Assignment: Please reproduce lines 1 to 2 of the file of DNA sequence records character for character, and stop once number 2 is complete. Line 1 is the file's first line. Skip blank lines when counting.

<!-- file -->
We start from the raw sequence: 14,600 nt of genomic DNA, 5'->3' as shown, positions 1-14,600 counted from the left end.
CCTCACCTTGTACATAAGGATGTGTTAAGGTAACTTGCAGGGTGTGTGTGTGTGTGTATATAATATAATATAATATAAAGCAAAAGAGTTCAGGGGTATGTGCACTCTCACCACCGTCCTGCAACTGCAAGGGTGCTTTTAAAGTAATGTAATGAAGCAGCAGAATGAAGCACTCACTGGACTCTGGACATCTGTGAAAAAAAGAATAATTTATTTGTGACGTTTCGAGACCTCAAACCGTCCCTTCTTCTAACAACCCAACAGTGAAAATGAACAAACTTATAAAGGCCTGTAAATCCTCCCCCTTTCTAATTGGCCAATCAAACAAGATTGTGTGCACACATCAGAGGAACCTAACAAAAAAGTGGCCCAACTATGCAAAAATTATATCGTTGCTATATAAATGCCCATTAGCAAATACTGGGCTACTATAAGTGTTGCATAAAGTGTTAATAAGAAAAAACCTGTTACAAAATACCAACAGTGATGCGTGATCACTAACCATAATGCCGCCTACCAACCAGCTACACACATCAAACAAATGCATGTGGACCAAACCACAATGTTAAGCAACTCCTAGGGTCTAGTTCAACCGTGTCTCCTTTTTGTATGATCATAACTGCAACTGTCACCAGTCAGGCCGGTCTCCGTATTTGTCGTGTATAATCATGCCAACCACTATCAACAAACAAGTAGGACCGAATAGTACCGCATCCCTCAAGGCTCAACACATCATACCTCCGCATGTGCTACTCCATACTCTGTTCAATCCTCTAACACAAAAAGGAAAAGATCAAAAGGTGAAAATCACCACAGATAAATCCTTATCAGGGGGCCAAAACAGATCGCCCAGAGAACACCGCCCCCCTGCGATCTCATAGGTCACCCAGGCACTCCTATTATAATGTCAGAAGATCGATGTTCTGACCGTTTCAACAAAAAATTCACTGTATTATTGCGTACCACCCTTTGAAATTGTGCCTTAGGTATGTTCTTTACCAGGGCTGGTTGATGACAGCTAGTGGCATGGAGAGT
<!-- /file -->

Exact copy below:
We start from the raw sequence: 14,600 nt of genomic DNA, 5'->3' as shown, positions 1-14,600 counted from the left end.
CCTCACCTTGTACATAAGGATGTGTTAAGGTAACTTGCAGGGTGTGTGTGTGTGTGTATATAATATAATATAATATAAAGCAAAAGAGTTCAGGGGTATGTGCACTCTCACCACCGTCCTGCAACTGCAAGGGTGCTTTTAAAGTAATGTAATGAAGCAGCAGAATGAAGCACTCACTGGACTCTGGACATCTGTGAAAAAAAGAATAATTTATTTGTGACGTTTCGAGACCTCAAACCGTCCCTTCTTCTAACAACCCAACAGTGAAAATGAACAAACTTATAAAGGCCTGTAAATCCTCCCCCTTTCTAATTGGCCAATCAAACAAGATTGTGTGCACACATCAGAGGAACCTAACAAAAAAGTGGCCCAACTATGCAAAAATTATATCGTTGCTATATAAATGCCCATTAGCAAATACTGGGCTACTATAAGTGTTGCATAAAGTGTTAATAAGAAAAAACCTGTTACAAAATACCAACAGTGATGCGTGATCACTAACCATAATGCCGCCTACCAACCAGCTACACACATCAAACAAATGCATGTGGACCAAACCACAATGTTAAGCAACTCCTAGGGTCTAGTTCAACCGTGTCTCCTTTTTGTATGATCATAACTGCAACTGTCACCAGTCAGGCCGGTCTCCGTATTTGTCGTGTATAATCATGCCAACCACTATCAACAAACAAGTAGGACCGAATAGTACCGCATCCCTCAAGGCTCAACACATCATACCTCCGCATGTGCTACTCCATACTCTGTTCAATCCTCTAACACAAAAAGGAAAAGATCAAAAGGTGAAAATCACCACAGATAAATCCTTATCAGGGGGCCAAAACAGATCGCCCAGAGAACACCGCCCCCCTGCGATCTCATAGGTCACCCAGGCACTCCTATTATAATGTCAGAAGATCGATGTTCTGACCGTTTCAACAAAAAATTCACTGTATTATTGCGTACCACCCTTTGAAATTGTGCCTTAGGTATGTTCTTTACCAGGGCTGGTTGATGACAGCTAGTGGCATGGAGAGT